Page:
Mesa 20.1 So Far Contains Two PCI IDs So Far For Intel Xe Graphics Plus 9 Other Tiger Lake IDs
Written by Michael Larabel in Intel on 22 March 2020 at 07:30 AM EDT. Add A Comment
INTEL --
In recent days we have seen Intel refining their list of PCI IDs for the next-gen and highly anticipated "Gen12" graphics within the open-source Linux Mesa 20.1 driver stack.

Intel has been adding a few more PCI IDs as part of their Gen12/Tigerlake listing and most notably changing the first product strings to reflect "Xe Graphics".

As of this weekend two "Intel(R) Graphics" strings were changed to "Intel(R) Xe Graphics", likely denoting the discrete GPU models. Those are for PCI IDs 0x9A40 and 0x9A49.

Meanwhile we are up to nine other PCI IDs for Gen12/Tigerlake (TGL) that at least so far are retaining the Intel Graphics or Intel UHD Graphics strings and a mix of GT1 and GT2. Those IDs include 0x9A59, 0x9A60, 0x9A68, 0x9A70, 0x9A78, 0x9AC0, 0x9AC9, 0x9AD9, and 0x9AF8.

It's important to keep in mind, however, that this doesn't mean there will be so many different Gen12 graphics offerings. Sometimes PCI IDs are reserved for possible future but currently unplanned models as well as sometimes PCI IDs being reserved just for engineering/pre-production purposes. As we've been seeing more Tiger Lake PCI IDs added in recent days, there is also the possibility of even more being added moving in the near future.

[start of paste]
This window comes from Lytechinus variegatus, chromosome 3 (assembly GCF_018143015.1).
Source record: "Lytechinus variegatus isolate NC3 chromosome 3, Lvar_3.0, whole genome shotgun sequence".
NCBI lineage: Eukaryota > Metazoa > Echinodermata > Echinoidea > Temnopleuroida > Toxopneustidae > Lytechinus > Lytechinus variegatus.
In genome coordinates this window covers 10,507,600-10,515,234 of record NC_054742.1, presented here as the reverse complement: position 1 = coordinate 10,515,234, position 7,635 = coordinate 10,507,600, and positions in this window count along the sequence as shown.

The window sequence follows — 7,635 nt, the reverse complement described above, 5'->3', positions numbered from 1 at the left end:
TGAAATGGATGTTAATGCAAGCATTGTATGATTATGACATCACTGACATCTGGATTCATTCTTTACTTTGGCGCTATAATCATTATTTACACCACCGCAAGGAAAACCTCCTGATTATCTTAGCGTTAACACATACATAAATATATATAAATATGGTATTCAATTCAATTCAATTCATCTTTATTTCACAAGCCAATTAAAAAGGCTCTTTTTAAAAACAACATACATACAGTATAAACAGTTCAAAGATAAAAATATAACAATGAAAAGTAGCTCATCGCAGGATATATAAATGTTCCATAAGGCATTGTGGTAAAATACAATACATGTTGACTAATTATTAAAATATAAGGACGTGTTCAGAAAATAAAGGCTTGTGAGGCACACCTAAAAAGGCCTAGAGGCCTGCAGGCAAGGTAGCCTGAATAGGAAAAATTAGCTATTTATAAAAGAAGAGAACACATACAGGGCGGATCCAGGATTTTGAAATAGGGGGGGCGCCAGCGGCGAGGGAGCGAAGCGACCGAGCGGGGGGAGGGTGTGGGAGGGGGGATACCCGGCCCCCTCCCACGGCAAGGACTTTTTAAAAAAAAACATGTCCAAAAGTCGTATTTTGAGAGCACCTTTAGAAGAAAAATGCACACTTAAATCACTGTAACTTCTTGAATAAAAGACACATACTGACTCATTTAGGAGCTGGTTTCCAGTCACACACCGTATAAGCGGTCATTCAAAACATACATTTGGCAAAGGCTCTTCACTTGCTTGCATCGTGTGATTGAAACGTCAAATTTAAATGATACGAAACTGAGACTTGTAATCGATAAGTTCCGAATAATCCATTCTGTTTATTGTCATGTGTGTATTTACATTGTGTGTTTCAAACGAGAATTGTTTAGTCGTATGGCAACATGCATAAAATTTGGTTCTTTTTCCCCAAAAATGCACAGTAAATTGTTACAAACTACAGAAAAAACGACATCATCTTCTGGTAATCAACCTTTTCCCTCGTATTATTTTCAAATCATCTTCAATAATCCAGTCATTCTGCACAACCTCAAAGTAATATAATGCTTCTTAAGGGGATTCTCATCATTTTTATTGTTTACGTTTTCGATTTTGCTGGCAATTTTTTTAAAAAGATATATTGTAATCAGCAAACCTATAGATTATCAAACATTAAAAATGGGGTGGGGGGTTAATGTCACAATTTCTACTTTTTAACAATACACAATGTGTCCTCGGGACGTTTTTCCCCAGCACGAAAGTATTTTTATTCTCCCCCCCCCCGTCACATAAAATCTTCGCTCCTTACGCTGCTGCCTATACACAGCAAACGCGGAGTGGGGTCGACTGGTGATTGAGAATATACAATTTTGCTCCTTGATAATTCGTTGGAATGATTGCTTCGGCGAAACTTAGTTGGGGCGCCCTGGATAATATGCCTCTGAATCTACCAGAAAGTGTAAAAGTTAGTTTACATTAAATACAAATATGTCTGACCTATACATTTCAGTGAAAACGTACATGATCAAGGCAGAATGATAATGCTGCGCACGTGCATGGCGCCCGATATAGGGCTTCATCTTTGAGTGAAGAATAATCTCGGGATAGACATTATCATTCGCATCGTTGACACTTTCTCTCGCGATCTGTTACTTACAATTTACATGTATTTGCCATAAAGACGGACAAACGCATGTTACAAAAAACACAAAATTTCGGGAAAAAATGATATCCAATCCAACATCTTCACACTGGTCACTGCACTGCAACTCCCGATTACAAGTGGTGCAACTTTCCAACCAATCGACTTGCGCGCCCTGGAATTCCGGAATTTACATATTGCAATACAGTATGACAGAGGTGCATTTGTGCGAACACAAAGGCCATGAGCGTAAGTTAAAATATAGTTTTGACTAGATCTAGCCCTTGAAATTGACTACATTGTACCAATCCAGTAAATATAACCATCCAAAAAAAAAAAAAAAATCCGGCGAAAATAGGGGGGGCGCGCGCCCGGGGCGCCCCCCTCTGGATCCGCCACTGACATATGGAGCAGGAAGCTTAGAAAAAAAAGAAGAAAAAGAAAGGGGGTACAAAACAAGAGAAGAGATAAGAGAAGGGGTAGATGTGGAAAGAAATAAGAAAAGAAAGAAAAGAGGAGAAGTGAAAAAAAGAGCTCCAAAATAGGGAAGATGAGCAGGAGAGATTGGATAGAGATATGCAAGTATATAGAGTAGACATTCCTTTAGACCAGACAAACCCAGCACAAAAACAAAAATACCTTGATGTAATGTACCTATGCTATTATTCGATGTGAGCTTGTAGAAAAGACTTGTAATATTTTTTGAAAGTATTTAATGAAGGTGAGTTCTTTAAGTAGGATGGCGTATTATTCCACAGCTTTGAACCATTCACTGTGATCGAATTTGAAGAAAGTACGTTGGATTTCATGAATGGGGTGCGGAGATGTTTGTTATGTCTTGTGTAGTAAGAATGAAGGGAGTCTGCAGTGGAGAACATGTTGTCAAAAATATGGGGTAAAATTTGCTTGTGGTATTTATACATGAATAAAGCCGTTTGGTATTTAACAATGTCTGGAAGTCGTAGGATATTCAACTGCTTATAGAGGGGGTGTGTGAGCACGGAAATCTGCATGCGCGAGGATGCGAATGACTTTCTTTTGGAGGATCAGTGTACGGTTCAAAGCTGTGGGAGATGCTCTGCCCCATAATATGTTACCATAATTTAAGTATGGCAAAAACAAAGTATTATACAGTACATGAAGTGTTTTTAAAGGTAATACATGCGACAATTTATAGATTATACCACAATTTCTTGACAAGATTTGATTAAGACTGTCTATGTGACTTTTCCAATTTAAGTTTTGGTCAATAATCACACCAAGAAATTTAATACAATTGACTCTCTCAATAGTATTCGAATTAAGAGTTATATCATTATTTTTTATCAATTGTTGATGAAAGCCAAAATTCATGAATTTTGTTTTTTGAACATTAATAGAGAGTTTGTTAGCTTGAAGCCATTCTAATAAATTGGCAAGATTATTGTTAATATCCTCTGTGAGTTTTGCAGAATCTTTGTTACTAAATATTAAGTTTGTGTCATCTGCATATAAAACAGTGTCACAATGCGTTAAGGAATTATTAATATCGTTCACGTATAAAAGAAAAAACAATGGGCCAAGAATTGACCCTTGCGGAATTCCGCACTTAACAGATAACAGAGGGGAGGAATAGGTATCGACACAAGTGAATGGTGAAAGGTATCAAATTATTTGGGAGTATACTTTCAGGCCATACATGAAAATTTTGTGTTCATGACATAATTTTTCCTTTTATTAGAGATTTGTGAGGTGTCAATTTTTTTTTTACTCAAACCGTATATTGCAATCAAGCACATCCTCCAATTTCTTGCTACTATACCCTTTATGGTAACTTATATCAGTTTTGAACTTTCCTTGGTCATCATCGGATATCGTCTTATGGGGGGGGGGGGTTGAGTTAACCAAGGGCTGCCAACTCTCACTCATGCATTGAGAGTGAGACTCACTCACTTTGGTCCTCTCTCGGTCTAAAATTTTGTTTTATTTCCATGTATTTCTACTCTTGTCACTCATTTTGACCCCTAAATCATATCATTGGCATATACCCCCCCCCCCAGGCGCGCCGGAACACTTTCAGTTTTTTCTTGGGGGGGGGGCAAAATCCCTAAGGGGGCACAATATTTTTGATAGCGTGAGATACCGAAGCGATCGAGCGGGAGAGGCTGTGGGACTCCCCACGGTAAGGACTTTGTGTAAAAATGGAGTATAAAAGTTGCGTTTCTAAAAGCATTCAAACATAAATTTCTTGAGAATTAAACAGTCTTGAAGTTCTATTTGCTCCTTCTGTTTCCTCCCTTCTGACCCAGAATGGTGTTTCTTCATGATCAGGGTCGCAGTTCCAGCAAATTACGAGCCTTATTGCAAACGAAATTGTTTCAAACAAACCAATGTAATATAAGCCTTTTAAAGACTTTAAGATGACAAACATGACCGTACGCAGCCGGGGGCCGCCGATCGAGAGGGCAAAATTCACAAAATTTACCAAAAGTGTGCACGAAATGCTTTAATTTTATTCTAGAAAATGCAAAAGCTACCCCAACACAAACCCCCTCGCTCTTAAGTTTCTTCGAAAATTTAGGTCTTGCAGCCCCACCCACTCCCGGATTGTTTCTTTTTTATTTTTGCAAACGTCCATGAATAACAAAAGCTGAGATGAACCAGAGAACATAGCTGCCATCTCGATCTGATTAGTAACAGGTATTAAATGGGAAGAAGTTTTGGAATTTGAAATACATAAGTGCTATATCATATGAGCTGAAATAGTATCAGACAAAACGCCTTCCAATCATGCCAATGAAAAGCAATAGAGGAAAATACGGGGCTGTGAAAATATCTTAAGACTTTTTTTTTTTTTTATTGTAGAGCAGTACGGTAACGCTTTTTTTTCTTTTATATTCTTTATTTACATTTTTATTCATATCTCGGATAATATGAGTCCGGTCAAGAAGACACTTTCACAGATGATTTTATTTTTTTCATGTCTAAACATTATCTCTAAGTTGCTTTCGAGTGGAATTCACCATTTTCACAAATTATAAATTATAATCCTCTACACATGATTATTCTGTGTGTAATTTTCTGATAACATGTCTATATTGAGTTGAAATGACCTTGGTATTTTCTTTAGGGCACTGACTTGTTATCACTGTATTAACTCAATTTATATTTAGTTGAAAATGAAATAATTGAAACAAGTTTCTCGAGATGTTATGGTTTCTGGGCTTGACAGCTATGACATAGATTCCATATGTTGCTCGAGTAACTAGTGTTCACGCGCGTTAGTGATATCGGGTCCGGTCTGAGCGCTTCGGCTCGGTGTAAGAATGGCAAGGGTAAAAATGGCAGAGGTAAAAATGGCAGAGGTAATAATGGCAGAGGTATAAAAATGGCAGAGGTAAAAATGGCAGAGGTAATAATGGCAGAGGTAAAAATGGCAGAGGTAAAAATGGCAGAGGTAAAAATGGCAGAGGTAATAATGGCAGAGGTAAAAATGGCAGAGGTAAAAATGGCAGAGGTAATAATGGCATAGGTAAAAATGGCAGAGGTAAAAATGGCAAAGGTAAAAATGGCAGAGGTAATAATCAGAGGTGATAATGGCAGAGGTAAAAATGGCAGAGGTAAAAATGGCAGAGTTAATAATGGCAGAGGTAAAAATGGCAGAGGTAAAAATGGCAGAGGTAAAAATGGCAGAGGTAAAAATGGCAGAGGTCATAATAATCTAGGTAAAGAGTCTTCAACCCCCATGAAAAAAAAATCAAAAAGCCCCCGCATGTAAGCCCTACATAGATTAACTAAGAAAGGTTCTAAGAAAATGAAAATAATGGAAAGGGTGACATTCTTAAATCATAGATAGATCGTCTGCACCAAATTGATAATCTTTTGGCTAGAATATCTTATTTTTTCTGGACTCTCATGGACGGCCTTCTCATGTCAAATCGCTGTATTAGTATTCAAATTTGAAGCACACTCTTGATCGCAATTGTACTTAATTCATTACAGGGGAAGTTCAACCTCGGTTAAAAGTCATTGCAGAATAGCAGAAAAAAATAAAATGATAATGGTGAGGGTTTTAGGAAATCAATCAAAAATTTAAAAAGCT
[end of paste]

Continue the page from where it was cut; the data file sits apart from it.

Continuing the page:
It's with the forthcoming Linux 5.7 kernel that is the first release where the Gen12 graphics are considered stable to the point the support is exposed by default and not hidden behind a kernel module parameter.

The first Tiger Lake mobile processors and Xe discrete GPUs are expected later this calendar year.
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Michael Larabel is the principal author of Phoronix.com and founded the site in 2004 with a focus on enriching the Linux hardware experience. Michael has written more than 20,000 articles covering the state of Linux hardware support, Linux performance, graphics drivers, and other topics. Michael is also the lead developer of the Phoronix Test Suite, Phoromatic, and OpenBenchmarking.org automated benchmarking software. He can be followed via Twitter or contacted via MichaelLarabel.com.

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